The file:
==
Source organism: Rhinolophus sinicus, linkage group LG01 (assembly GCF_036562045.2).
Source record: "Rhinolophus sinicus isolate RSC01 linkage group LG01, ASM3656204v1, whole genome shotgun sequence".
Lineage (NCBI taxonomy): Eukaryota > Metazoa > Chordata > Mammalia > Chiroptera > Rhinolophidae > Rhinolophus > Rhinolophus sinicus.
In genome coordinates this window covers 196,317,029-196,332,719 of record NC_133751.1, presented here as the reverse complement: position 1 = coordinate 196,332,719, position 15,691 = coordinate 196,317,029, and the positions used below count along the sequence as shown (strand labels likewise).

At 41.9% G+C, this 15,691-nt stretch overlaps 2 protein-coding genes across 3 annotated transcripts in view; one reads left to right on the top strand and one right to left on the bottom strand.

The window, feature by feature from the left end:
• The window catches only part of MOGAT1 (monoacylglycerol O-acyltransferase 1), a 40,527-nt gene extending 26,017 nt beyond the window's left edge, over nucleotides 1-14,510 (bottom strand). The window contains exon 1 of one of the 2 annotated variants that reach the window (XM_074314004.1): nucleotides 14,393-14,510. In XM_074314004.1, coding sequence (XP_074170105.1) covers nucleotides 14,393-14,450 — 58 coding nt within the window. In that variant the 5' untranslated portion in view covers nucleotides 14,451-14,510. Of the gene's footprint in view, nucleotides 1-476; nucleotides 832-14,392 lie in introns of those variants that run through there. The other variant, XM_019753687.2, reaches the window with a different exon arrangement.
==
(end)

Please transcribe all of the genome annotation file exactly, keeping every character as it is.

Source organism: Rhinolophus sinicus, linkage group LG01 (assembly GCF_036562045.2).
Source record: "Rhinolophus sinicus isolate RSC01 linkage group LG01, ASM3656204v1, whole genome shotgun sequence".
Lineage (NCBI taxonomy): Eukaryota > Metazoa > Chordata > Mammalia > Chiroptera > Rhinolophidae > Rhinolophus > Rhinolophus sinicus.
In genome coordinates this window covers 196,317,029-196,332,719 of record NC_133751.1, presented here as the reverse complement: position 1 = coordinate 196,332,719, position 15,691 = coordinate 196,317,029, and the positions used below count along the sequence as shown (strand labels likewise).

At 41.9% G+C, this 15,691-nt stretch overlaps 2 protein-coding genes across 3 annotated transcripts in view; one reads left to right on the top strand and one right to left on the bottom strand.

The window, feature by feature from the left end:
• The window catches only part of MOGAT1 (monoacylglycerol O-acyltransferase 1), a 40,527-nt gene extending 26,017 nt beyond the window's left edge, over nucleotides 1-14,510 (bottom strand). The window contains exon 1 of one of the 2 annotated variants that reach the window (XM_074314004.1): nucleotides 14,393-14,510. In XM_074314004.1, coding sequence (XP_074170105.1) covers nucleotides 14,393-14,450 — 58 coding nt within the window. In that variant the 5' untranslated portion in view covers nucleotides 14,451-14,510. Of the gene's footprint in view, nucleotides 1-476; nucleotides 832-14,392 lie in introns of those variants that run through there. The other variant, XM_019753687.2, reaches the window with a different exon arrangement.